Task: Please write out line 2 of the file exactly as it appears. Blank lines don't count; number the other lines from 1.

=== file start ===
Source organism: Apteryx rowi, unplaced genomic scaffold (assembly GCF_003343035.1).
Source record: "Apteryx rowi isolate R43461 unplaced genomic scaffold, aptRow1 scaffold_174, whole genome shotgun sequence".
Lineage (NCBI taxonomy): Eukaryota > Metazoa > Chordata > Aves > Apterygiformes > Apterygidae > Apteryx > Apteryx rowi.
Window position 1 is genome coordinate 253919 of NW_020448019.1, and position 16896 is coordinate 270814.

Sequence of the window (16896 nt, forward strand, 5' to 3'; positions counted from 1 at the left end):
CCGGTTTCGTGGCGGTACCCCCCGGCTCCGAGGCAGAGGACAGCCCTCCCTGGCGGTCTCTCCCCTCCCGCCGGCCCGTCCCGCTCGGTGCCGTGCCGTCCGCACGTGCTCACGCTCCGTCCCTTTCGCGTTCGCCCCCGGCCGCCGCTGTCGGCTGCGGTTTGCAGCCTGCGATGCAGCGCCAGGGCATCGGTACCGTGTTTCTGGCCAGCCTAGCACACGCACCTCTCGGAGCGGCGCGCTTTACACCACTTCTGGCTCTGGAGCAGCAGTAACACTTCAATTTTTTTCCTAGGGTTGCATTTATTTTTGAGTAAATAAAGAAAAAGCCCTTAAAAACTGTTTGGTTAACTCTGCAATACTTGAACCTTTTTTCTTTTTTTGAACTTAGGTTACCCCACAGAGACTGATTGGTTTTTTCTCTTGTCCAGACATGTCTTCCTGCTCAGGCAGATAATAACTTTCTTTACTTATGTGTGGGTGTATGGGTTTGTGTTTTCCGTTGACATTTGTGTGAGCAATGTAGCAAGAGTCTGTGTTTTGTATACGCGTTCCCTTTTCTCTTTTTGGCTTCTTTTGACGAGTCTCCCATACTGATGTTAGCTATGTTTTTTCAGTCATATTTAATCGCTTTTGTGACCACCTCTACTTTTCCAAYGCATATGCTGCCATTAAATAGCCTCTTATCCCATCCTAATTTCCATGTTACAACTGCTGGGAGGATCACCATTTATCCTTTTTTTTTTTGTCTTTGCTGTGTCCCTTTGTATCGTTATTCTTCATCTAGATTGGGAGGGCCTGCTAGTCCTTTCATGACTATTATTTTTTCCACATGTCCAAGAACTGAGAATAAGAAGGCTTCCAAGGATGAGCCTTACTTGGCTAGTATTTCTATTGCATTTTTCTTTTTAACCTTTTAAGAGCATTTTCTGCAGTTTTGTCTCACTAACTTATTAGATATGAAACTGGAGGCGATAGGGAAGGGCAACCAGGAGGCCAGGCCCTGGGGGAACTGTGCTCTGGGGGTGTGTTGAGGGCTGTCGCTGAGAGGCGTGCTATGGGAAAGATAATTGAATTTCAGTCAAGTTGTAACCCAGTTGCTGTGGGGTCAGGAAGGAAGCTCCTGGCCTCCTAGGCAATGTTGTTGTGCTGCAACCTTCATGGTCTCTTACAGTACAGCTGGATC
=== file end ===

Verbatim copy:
Source record: "Apteryx rowi isolate R43461 unplaced genomic scaffold, aptRow1 scaffold_174, whole genome shotgun sequence".